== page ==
HideDroid — anonymization of outgoing analytics data

Here is another original concept for disarming in-app trackers. The difference between HideDroid and all the previous tools is that it does not block trackers completely or feed them with completely false information, but precisely parses the outgoing traffic and cuts out only privacy-violating data.

HideDroid is an Android app that allows the per-app anonymization of collected personal data according to a privacy level chosen by the user.

In a nutshell,HideDroid collects all the network traffic generated by the invocation of API calls belonging to analytics libraries, and extract the exported data.

Then, it anonymizes the personal and device data using a generalization technique, and the data related to the user’s behavior using an approach based on the concept of local differential privacy, in a way that preserves as much data semantics as possible.

Finally, the anonymized data are sent to the expected recipients by mimicking the original network calls.

Available from the IzzyOnDroid F-Droid repo: https://apt.izzysoft.de/fdroid/index/apk/it.unige.hidedroid


great effort, here’s the paper: https://arxiv.org/pdf/2106.02483.pdf - i scanned it specifically for parts on certificate pinning. Defying tls certificate pinning techniques each “App under test” (AUT) is hard, and they need to use a heavyhanded approach: using Frida to bypass each App configuration

… [to] cope with apps and libraries implementing SSL Pinning techniques, to protect the network traffic, we dynamically instrumented each AUT using Frida in order to bypass the most common implementations of SSL pinning.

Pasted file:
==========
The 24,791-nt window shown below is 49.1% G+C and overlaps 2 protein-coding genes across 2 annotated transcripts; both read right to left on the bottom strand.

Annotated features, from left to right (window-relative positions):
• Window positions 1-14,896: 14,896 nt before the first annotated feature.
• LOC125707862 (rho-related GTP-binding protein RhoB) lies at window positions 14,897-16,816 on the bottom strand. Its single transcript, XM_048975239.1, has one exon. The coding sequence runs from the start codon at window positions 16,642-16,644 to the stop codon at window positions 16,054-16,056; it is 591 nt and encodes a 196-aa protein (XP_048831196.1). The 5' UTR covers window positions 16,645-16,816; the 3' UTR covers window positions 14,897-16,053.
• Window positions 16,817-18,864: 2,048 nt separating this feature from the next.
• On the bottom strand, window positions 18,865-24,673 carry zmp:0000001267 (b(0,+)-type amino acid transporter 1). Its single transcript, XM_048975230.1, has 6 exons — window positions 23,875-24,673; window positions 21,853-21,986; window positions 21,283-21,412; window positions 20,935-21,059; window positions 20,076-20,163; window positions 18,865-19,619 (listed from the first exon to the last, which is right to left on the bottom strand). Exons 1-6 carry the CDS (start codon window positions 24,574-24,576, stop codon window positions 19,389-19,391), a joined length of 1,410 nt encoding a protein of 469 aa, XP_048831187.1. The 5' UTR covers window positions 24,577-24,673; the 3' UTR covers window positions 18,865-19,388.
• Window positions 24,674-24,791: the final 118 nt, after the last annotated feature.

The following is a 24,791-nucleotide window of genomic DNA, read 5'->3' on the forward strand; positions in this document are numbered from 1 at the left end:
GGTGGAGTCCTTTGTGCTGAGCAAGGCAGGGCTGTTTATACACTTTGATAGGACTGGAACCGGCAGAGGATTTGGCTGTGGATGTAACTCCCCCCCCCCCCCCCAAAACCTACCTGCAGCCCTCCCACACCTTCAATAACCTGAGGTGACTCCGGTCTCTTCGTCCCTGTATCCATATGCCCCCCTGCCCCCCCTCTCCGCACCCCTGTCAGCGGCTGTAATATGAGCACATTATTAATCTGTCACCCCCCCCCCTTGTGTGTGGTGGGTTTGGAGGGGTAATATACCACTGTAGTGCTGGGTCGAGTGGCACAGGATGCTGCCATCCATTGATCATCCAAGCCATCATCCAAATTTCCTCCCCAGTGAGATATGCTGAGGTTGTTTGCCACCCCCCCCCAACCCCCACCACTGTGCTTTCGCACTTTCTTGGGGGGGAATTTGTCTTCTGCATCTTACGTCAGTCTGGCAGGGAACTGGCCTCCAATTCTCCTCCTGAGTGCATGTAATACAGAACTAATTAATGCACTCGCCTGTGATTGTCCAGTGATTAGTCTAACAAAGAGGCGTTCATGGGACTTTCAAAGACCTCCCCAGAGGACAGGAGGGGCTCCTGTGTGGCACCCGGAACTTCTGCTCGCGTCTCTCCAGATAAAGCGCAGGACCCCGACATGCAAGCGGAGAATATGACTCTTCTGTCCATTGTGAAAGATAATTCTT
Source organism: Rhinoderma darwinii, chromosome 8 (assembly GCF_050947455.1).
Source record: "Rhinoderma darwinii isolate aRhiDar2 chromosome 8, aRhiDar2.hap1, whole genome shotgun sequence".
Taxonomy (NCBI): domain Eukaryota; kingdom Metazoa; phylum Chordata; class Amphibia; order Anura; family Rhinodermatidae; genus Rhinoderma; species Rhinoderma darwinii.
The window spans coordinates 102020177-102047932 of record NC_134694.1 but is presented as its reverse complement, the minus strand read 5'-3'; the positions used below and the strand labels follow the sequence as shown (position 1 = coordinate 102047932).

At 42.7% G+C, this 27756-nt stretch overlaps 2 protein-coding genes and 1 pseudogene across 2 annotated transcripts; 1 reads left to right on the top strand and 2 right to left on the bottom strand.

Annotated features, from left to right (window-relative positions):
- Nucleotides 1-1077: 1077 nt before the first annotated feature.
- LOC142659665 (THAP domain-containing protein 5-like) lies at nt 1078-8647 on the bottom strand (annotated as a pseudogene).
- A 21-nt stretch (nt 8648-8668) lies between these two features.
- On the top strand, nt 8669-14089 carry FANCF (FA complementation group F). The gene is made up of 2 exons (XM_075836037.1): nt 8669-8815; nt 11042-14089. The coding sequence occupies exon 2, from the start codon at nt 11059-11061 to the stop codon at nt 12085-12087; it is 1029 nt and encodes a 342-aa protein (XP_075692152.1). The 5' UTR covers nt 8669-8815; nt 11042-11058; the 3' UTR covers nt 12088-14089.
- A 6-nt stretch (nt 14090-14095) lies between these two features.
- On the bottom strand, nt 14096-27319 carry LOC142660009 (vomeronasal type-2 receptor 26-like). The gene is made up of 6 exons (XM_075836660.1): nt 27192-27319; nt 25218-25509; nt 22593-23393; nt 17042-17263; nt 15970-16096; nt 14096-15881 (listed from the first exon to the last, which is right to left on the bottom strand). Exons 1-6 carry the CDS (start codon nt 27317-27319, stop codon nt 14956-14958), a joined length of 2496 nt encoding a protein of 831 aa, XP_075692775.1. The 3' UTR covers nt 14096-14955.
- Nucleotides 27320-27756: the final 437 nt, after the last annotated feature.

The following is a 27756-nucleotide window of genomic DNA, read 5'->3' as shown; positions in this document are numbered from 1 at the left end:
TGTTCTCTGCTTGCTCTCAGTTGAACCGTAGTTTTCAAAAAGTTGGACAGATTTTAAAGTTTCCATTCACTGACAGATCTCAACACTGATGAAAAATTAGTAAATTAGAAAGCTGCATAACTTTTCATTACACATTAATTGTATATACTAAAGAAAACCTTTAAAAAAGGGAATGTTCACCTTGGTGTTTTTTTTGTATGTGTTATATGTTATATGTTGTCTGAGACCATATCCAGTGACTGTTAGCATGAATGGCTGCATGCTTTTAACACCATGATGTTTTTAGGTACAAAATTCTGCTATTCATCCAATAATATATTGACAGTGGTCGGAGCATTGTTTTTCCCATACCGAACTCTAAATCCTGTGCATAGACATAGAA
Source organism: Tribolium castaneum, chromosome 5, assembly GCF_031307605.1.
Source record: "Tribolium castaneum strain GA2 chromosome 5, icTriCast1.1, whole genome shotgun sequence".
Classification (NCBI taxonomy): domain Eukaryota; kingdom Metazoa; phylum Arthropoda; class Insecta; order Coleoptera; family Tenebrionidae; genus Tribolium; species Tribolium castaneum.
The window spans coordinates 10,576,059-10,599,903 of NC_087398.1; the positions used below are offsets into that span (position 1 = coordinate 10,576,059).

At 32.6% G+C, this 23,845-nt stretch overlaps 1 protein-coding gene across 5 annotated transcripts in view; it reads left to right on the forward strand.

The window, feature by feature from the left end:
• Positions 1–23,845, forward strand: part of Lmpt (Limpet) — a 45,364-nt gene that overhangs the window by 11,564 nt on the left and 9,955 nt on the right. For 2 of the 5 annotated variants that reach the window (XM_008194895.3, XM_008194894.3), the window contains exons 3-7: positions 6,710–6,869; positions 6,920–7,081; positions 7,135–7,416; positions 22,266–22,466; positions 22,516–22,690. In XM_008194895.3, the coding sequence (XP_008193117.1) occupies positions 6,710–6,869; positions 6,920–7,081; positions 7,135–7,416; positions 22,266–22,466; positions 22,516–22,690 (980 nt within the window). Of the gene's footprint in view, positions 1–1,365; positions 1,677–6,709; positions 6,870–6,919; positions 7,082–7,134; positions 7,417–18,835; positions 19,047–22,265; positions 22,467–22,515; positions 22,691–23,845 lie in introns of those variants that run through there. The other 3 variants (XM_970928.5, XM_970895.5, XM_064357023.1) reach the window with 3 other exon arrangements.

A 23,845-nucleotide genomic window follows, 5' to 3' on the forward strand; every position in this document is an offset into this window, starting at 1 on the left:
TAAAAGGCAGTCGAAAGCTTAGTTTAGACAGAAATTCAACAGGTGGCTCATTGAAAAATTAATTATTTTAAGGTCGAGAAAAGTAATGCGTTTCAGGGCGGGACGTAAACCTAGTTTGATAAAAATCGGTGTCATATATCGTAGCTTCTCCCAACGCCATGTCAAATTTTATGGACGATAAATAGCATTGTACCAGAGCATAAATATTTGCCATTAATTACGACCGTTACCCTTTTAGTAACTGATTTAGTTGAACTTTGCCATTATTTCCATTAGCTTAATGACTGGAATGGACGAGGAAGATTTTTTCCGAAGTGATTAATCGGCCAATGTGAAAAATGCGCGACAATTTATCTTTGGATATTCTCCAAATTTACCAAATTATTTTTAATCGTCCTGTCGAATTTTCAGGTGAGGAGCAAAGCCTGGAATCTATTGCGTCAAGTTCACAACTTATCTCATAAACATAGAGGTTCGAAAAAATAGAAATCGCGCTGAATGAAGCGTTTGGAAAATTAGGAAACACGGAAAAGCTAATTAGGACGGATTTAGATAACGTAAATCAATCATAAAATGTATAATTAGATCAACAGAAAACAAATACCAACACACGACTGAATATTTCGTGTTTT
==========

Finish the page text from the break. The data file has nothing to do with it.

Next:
so conclude in the end

… if an analytic library enforces SSL Pinning techniques to protect its network traffic, HideDroid is not able to intercept the network requests because the Android app raises an exception due to the invalid certificate.

Despite the existence of SSL bypass techniques such as the use of Frida, or Xposed, they either require root permissions or a per-app instrumentation, which may lead to the crash of the AUT. Moreover, if the app developer applies an additional encryption layer on the network traffic, HideDroid will not be able to decrypt the data programmatically.

We mitigated such issues in HideDroid by considering encrypted data as generic strings even though the corresponding anonymization process (e.g., the data generalization) would break the decryption process at the backend side.

if it can’t mitm it to change bits of id-ing strings, the whole request gets garbled, so the App can make its Call and is less likely to crash, but the http response will most likely be erroneous.

This work was partially funded by the Horizon 2020 project “Strategic Programs for Advanced Research and Technology in Europe” (SPARTA)

No idea where the final A comes from, but to have a pun on DARPA is funny.